SimEarth2. Enable students to view phenomena
from new perspectives - Hidden Agenda3.
Observe systems behavior over time -
Civilization4. Pose hypothetical questions to
a system -
Antietam5. Visualize a system in 3 dimensions
- Digital Weather Station6. Compare
simulations with their understanding of a
system - SimCity
Tools for Learning
15
Provenzo (1991)1. Violent, aggressive
behavior2. Destructive gender
stereotyping3. Unhealthy rugged
individualistic attitudes4. Stifle creative
play
Bane
16
Violent, aggressive behaviorResearch thus far
has been inconclusive.Calvert Tan (1994)
video games cause some increase of violent
thoughts.Lin Lipper (1987) no correlations
between regular video play and violence.In
summary, research on video games has failed to
show that video games cause violent, anti-social
or aggressive behavior or poor school performance.
Research findings
17
Destructive gender stereotyping Few women
protagonists have been featured in video games
most women characters in fighting games resemble
adolescent male fantasies.Female gamers 20
of video games players.Barbie Fashion
Designer sold 500,000 copies.Thus, video games
creator must focuson character development
collaboration in order to attract girls.
Research findings
18
Unhealthy rugged individualistic
attitudesImage of lone ranger is prevalent in
video games. Games like Asteroids Doom
capitalize on making the player isolated, taking
the world alone. MUDs (Multiple User Dungeons)
MOOs (a MUD object oriented) are text-based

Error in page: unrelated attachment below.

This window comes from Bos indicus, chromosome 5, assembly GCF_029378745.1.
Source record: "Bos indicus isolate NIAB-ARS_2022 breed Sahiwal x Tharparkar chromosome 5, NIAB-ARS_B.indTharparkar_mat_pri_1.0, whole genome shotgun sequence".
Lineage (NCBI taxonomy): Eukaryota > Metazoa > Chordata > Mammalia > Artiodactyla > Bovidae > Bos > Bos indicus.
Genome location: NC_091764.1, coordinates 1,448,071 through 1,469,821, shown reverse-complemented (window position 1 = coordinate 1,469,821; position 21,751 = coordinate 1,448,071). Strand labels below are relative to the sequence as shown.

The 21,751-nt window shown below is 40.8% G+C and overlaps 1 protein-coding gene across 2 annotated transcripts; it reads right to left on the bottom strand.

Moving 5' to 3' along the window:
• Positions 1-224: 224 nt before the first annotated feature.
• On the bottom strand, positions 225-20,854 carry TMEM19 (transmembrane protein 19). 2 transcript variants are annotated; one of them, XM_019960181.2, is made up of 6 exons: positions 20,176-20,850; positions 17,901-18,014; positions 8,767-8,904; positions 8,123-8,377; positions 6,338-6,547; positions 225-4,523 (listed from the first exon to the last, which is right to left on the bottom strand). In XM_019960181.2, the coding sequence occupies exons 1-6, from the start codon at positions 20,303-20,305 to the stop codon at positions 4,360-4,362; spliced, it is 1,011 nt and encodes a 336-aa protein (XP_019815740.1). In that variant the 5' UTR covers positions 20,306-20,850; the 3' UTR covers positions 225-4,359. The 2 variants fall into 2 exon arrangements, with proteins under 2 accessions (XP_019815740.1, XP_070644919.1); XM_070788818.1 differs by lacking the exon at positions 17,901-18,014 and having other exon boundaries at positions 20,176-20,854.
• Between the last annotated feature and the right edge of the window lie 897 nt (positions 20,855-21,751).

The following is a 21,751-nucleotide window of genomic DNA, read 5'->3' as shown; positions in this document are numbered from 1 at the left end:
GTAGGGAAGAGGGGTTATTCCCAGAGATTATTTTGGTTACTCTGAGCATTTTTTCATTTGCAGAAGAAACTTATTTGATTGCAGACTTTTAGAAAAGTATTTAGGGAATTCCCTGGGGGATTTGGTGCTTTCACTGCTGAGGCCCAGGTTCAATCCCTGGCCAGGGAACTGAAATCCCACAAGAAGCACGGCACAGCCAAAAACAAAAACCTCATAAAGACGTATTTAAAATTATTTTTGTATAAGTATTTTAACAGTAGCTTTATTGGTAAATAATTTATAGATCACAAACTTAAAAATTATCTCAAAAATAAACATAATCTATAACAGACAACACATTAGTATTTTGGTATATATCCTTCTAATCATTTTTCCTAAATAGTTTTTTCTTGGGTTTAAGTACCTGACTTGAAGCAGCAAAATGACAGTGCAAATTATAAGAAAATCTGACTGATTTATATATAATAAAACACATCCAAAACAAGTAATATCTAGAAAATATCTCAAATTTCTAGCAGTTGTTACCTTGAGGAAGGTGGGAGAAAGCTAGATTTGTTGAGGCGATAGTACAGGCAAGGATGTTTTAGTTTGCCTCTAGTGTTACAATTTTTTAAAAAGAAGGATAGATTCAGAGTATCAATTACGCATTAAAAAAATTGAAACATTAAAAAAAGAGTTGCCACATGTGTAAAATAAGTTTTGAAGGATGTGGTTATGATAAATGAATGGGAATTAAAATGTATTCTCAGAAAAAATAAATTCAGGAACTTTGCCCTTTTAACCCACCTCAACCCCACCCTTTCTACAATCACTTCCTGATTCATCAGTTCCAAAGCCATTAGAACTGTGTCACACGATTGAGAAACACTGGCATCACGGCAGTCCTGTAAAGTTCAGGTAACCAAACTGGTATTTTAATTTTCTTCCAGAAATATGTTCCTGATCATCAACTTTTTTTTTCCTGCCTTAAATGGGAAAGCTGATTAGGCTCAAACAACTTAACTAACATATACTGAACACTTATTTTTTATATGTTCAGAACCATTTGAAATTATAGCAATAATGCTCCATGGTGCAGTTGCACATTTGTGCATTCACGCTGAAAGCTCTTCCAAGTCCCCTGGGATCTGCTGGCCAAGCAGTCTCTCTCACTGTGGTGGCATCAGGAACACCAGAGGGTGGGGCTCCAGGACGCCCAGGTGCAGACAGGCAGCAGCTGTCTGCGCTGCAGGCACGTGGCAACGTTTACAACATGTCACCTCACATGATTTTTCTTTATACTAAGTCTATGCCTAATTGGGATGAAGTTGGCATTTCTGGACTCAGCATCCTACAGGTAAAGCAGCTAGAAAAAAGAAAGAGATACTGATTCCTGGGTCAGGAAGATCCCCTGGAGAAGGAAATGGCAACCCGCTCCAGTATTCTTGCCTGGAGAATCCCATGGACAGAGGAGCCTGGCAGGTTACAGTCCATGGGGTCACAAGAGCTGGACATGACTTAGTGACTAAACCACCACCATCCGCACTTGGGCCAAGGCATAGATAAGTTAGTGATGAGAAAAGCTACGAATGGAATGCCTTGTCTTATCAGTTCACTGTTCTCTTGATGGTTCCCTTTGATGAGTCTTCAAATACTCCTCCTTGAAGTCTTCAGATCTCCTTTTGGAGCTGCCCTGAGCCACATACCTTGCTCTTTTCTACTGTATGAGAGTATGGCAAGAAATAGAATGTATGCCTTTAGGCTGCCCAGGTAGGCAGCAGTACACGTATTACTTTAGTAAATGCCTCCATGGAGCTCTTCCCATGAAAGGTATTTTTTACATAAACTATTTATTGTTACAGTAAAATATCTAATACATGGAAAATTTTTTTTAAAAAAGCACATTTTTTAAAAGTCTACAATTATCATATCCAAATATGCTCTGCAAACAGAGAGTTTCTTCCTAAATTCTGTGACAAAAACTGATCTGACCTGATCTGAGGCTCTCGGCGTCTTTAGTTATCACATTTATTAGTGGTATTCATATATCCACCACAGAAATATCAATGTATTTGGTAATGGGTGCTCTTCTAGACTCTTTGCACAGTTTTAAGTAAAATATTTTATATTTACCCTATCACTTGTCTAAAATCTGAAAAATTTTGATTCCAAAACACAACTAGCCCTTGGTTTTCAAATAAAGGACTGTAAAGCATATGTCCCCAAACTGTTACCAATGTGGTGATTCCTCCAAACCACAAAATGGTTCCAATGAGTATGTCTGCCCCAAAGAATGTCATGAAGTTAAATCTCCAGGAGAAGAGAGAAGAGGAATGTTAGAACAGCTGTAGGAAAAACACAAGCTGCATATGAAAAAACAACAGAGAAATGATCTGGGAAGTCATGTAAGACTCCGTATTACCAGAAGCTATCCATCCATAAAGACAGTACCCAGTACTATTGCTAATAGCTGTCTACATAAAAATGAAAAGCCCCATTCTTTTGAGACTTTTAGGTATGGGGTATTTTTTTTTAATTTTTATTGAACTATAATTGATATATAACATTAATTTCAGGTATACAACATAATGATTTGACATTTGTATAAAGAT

online virtual reality system where players can
collaborate in groups to slay villains etc.
Other examples Avatar, Everquest
Research findings
19
Stifle creative play Children are not passive
consumers of video games. They reappropriate
it into their own play1. They talk about a
game on the bus.2. They act out scenes from a
game in the playground.3. They discuss
games on bulletin board.Ellis (1983) video
games like popular media become the building
blocks of childrens world.
Research findings
20
Since 1980s, gaming technology has improved
tremendously. But there is much room for the
study of how designs can be incorporated into
student centered learning environment. Many
educators have been using edutainment products.
We need more empirical research into how these
environments work. Interactive fiction and
online games are 2 areas that have not been
studied at all instructional technologists can
research on how online environments support
community development.
Future
21
Bowman, R. F. (1982). A Pac-Man theory of
motivation. Tactical implications for classroom
instructions. Educational Technology, 22(9),
14-17.Csikszentmihalyi, M. (1990). Flow The
Psychology of Optical Experience. New York
Harper Perennial.Calvert, S. L., Tan, S.
(1994). Impact of virtual reality on young
adults physiological arousal and aggressive
thoughts Interaction versus observation. Special
Issue Effects of interactive entertainment
technologies on development. Journal of Applied
Developmental Psychology, 15(1), 125-139.Ellis,
G. J. (1983). Youth in the Electronic
Environment An Introduction. Youth and Society,
15(1) 3-12.
References
22
Lin, S. Lepper, M. R. (1987). Correlates of
children's usage of video games and computers.
Journal of Applied Social Psychology, 17.
72-93.Malone, T. W. (1981). Toward a theory of
intrinsically motivating instruction. Cognitive
Science, (4), 333-369.Papert, S. (1981).
Mindstorm Children, computers and powerful
ideas. Brighton Harvester Press.Provenzo, E.
F. (1991). Video kids Making sense of Nintendo.
Cambridge, MA Harvard.
References
23
Q A
24
  • hidayah.amin_at_lehigh.edu